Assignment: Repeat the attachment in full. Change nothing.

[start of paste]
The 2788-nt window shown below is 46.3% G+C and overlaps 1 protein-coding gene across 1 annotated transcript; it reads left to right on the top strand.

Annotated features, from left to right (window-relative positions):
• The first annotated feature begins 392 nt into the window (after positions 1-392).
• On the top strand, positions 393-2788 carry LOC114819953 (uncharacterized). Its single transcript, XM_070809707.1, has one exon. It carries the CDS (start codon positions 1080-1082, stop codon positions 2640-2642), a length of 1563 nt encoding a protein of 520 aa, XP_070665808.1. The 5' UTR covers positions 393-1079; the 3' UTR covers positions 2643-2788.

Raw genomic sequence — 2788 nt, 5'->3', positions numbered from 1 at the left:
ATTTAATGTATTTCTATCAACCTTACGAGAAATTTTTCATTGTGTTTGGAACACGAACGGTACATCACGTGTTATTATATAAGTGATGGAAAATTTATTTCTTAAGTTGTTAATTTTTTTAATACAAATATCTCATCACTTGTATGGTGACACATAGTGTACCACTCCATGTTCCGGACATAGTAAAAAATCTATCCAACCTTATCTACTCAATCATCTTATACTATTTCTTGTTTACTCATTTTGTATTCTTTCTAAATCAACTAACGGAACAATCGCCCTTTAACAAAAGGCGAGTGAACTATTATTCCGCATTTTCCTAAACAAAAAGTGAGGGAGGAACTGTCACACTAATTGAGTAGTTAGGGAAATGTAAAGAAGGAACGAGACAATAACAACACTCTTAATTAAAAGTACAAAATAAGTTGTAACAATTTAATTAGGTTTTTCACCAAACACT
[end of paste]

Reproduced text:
The 2788-nt window shown below is 46.3% G+C and overlaps 1 protein-coding gene across 1 annotated transcript; it reads left to right on the top strand.

Annotated features, from left to right (window-relative positions):
• The first annotated feature begins 392 nt into the window (after positions 1-392).
• On the top strand, positions 393-2788 carry LOC114819953 (uncharacterized). Its single transcript, XM_070809707.1, has one exon. It carries the CDS (start codon positions 1080-1082, stop codon positions 2640-2642), a length of 1563 nt encoding a protein of 520 aa, XP_070665808.1. The 5' UTR covers positions 393-1079; the 3' UTR covers positions 2643-2788.

Raw genomic sequence — 2788 nt, 5'->3', positions numbered from 1 at the left:
ATTTAATGTATTTCTATCAACCTTACGAGAAATTTTTCATTGTGTTTGGAACACGAACGGTACATCACGTGTTATTATATAAGTGATGGAAAATTTATTTCTTAAGTTGTTAATTTTTTTAATACAAATATCTCATCACTTGTATGGTGACACATAGTGTACCACTCCATGTTCCGGACATAGTAAAAAATCTATCCAACCTTATCTACTCAATCATCTTATACTATTTCTTGTTTACTCATTTTGTATTCTTTCTAAATCAACTAACGGAACAATCGCCCTTTAACAAAAGGCGAGTGAACTATTATTCCGCATTTTCCTAAACAAAAAGTGAGGGAGGAACTGTCACACTAATTGAGTAGTTAGGGAAATGTAAAGAAGGAACGAGACAATAACAACACTCTTAATTAAAAGTACAAAATAAGTTGTAACAATTTAATTAGGTTTTTCACCAAACACT